Unintended Consequences of Libya's New Law

As we prepare our weekly newsletter this morning, the General National Congress (GNC) is in the process of electing a new President to succeed Mohammed Magariaf, who resigned as a result of the new 'political isolation law'. Ten candidates have put their names forward.

That Mr Magariaf should have had to resign is seen by many as unfair and counterproductive, given his tenuous links to the former regime -- he served as Ambassador to India in the 1970s -- and his active opposition to Gaddafi since defecting more than 30 years ago.

As Tarek Mitri, the UN Secretary-General’s Special Representative for Libya, told the UN Security Council, "we believe many of the criteria for exclusion are arbitrary, far-reaching, at times vague, and are likely to violate the civil and political rights of large numbers of individuals".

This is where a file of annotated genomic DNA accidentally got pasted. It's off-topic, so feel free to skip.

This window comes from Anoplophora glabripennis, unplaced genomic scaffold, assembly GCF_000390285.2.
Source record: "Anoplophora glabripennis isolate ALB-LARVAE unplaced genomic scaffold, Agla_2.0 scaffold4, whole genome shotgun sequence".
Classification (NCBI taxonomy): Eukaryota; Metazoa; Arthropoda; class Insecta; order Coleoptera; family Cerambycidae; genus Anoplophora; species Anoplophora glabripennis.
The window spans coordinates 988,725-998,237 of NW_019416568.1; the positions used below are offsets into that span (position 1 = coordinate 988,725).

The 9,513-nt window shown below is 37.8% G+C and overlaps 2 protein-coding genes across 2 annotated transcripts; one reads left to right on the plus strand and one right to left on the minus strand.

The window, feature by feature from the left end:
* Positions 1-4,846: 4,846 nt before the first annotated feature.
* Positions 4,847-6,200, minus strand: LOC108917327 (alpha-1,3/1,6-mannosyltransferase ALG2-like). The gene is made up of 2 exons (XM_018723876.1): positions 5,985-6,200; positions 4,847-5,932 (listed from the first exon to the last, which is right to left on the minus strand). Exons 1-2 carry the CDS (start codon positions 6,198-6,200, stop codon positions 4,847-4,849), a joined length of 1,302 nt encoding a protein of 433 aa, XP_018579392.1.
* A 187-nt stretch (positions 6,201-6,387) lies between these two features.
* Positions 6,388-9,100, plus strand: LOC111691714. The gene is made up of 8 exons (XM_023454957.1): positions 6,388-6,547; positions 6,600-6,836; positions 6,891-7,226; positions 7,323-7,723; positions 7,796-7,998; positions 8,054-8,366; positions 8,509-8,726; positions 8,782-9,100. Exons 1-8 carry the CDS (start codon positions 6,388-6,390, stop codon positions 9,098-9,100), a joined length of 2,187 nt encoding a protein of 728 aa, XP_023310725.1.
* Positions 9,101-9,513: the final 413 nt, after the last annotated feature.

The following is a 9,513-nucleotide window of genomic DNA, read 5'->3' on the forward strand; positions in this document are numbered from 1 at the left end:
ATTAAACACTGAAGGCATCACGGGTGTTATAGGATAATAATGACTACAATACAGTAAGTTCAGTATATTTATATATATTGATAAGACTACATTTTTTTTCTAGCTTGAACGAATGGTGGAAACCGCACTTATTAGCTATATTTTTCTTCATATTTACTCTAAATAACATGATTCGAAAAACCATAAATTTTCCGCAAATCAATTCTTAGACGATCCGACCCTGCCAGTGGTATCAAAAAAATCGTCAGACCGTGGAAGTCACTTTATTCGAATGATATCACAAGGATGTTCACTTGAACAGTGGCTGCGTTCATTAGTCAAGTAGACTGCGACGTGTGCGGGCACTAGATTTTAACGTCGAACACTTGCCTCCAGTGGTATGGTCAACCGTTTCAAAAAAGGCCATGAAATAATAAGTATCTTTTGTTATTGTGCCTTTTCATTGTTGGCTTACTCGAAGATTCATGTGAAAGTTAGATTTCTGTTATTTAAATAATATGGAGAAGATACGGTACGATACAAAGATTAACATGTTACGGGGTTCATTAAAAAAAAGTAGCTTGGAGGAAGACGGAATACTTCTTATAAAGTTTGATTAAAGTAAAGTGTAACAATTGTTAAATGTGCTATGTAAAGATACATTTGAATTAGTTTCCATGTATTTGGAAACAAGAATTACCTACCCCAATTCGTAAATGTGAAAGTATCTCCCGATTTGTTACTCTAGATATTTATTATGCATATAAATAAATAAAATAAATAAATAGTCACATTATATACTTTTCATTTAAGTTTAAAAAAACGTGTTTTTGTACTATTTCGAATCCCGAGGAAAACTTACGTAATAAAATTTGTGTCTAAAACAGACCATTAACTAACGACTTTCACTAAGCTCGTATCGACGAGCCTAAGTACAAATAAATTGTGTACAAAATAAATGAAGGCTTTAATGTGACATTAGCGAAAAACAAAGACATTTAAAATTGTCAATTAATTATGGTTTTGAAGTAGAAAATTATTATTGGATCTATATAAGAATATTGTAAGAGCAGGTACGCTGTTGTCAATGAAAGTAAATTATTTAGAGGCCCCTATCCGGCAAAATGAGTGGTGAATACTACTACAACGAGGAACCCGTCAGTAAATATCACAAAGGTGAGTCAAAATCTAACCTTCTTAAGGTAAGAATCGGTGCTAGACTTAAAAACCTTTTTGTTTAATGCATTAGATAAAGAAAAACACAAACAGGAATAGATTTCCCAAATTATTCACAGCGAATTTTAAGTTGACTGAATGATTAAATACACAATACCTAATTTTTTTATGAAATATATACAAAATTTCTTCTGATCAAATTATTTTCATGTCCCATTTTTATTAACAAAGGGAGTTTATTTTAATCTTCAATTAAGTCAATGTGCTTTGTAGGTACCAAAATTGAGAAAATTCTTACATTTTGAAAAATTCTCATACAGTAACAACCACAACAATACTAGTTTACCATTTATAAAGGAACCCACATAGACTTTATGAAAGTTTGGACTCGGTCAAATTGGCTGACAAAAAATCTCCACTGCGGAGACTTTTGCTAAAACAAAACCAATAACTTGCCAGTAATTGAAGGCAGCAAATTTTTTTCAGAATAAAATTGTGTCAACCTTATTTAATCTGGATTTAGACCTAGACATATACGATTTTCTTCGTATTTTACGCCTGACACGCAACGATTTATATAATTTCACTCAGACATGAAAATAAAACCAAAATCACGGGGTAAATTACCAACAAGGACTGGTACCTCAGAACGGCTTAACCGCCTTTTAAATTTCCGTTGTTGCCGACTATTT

We believe that the new law also risks depriving Libya of much-needed talent and experience.

But Mr Mitri added, as we have often argued on Libya Business News, "the risks in Libya should not be underestimated, and by the same token, the opportunities should not be overlooked".

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